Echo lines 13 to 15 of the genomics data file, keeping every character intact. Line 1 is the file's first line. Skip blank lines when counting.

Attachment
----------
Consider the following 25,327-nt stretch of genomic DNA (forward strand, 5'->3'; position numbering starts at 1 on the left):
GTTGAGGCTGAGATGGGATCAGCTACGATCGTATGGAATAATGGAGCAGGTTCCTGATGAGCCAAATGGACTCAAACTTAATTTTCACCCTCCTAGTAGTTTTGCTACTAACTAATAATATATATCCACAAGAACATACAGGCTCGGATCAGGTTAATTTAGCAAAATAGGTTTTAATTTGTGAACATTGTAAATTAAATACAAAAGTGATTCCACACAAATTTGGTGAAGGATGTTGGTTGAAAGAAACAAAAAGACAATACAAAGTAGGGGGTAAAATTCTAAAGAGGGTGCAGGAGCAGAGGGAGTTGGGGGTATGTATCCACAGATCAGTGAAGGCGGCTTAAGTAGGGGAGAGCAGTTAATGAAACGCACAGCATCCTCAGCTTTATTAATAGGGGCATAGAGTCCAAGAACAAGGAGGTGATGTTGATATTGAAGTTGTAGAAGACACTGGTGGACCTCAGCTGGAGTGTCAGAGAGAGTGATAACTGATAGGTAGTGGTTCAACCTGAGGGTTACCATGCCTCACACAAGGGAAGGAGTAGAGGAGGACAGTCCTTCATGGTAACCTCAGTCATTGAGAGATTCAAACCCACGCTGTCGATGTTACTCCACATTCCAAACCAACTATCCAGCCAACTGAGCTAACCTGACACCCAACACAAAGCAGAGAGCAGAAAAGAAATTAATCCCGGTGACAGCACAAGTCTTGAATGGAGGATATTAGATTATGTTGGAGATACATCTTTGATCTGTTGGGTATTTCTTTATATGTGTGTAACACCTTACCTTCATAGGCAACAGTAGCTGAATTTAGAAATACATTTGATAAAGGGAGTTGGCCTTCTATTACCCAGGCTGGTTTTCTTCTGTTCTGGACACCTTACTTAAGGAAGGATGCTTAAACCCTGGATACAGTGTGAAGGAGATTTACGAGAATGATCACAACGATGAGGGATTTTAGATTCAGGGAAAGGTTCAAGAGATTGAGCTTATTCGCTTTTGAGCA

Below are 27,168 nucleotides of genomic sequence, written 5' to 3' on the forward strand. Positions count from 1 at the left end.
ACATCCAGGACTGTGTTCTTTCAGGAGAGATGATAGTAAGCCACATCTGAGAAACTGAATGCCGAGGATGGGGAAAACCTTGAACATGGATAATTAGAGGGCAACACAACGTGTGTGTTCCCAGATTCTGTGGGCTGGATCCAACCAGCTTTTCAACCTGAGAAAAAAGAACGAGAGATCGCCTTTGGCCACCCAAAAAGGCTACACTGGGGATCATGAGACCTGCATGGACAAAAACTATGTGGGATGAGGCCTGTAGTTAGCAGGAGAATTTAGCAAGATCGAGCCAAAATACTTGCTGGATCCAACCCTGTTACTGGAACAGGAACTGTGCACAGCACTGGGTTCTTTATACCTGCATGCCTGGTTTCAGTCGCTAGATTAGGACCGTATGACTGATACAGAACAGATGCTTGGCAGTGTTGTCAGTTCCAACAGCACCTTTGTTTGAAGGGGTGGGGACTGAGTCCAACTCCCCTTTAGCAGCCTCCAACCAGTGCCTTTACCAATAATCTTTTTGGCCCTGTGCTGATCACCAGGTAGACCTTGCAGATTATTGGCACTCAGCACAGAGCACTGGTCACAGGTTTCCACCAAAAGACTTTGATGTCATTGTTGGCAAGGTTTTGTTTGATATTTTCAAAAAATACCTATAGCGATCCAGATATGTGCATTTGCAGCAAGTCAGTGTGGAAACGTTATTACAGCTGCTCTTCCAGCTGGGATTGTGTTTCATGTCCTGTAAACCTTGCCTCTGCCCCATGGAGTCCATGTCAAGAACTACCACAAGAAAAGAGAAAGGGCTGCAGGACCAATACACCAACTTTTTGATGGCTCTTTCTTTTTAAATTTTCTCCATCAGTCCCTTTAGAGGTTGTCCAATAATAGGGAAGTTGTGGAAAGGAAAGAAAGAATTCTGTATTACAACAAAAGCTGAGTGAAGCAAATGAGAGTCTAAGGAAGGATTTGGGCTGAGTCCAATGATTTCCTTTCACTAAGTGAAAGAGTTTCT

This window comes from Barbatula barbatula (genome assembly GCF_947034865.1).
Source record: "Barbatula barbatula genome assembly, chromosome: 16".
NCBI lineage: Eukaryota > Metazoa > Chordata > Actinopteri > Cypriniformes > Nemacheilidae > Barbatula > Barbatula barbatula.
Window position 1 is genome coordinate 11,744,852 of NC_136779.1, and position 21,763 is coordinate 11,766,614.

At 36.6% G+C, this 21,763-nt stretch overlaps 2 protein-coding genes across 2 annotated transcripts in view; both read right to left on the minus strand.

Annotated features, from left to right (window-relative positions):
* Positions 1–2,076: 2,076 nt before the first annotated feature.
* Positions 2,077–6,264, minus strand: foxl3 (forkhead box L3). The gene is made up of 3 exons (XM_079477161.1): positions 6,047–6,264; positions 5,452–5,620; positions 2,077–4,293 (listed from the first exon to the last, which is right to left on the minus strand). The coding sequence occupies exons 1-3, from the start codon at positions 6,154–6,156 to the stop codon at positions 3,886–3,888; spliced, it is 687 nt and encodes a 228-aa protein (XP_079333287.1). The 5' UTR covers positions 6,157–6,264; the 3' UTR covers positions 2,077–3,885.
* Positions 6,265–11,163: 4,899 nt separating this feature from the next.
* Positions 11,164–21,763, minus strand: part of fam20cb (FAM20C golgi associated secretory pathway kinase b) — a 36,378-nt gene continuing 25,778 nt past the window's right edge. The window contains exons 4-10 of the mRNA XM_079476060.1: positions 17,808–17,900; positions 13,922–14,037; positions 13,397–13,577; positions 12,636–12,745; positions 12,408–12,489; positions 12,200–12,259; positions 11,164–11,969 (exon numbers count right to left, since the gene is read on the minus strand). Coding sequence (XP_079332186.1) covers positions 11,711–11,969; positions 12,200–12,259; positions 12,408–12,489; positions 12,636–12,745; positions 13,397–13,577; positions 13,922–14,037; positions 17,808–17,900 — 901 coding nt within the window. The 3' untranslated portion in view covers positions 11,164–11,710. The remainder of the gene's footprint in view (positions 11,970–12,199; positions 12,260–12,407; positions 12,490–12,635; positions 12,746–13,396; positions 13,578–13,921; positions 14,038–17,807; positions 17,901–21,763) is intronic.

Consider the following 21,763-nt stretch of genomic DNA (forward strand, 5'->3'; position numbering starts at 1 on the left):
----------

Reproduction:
* Positions 6,265–11,163: 4,899 nt separating this feature from the next.
* Positions 11,164–21,763, minus strand: part of fam20cb (FAM20C golgi associated secretory pathway kinase b) — a 36,378-nt gene continuing 25,778 nt past the window's right edge. The window contains exons 4-10 of the mRNA XM_079476060.1: positions 17,808–17,900; positions 13,922–14,037; positions 13,397–13,577; positions 12,636–12,745; positions 12,408–12,489; positions 12,200–12,259; positions 11,164–11,969 (exon numbers count right to left, since the gene is read on the minus strand). Coding sequence (XP_079332186.1) covers positions 11,711–11,969; positions 12,200–12,259; positions 12,408–12,489; positions 12,636–12,745; positions 13,397–13,577; positions 13,922–14,037; positions 17,808–17,900 — 901 coding nt within the window. The 3' untranslated portion in view covers positions 11,164–11,710. The remainder of the gene's footprint in view (positions 11,970–12,199; positions 12,260–12,407; positions 12,490–12,635; positions 12,746–13,396; positions 13,578–13,921; positions 14,038–17,807; positions 17,901–21,763) is intronic.

Consider the following 21,763-nt stretch of genomic DNA (forward strand, 5'->3'; position numbering starts at 1 on the left):